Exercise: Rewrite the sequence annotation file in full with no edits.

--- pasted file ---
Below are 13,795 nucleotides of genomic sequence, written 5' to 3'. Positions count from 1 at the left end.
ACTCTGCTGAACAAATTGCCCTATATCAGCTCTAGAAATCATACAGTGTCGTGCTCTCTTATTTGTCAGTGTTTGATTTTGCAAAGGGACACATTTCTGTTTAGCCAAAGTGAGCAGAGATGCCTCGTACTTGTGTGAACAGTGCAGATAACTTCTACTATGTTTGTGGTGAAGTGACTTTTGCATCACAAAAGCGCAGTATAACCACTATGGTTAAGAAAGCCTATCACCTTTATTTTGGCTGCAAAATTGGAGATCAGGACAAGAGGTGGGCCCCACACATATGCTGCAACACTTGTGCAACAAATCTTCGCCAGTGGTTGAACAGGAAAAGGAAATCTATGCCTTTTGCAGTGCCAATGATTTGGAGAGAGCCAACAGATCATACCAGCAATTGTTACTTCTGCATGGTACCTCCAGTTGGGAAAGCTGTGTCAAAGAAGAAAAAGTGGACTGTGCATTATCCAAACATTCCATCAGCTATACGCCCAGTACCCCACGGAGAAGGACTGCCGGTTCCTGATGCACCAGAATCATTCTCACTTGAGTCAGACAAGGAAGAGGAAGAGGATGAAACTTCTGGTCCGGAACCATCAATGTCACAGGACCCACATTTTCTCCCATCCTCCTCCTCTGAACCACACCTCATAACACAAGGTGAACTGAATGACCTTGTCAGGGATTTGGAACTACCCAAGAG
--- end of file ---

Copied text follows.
Below are 13,795 nucleotides of genomic sequence, written 5' to 3'. Positions count from 1 at the left end.
ACTCTGCTGAACAAATTGCCCTATATCAGCTCTAGAAATCATACAGTGTCGTGCTCTCTTATTTGTCAGTGTTTGATTTTGCAAAGGGACACATTTCTGTTTAGCCAAAGTGAGCAGAGATGCCTCGTACTTGTGTGAACAGTGCAGATAACTTCTACTATGTTTGTGGTGAAGTGACTTTTGCATCACAAAAGCGCAGTATAACCACTATGGTTAAGAAAGCCTATCACCTTTATTTTGGCTGCAAAATTGGAGATCAGGACAAGAGGTGGGCCCCACACATATGCTGCAACACTTGTGCAACAAATCTTCGCCAGTGGTTGAACAGGAAAAGGAAATCTATGCCTTTTGCAGTGCCAATGATTTGGAGAGAGCCAACAGATCATACCAGCAATTGTTACTTCTGCATGGTACCTCCAGTTGGGAAAGCTGTGTCAAAGAAGAAAAAGTGGACTGTGCATTATCCAAACATTCCATCAGCTATACGCCCAGTACCCCACGGAGAAGGACTGCCGGTTCCTGATGCACCAGAATCATTCTCACTTGAGTCAGACAAGGAAGAGGAAGAGGATGAAACTTCTGGTCCGGAACCATCAATGTCACAGGACCCACATTTTCTCCCATCCTCCTCCTCTGAACCACACCTCATAACACAAGGTGAACTGAATGACCTTGTCAGGGATTTGGAACTACCCAAGAG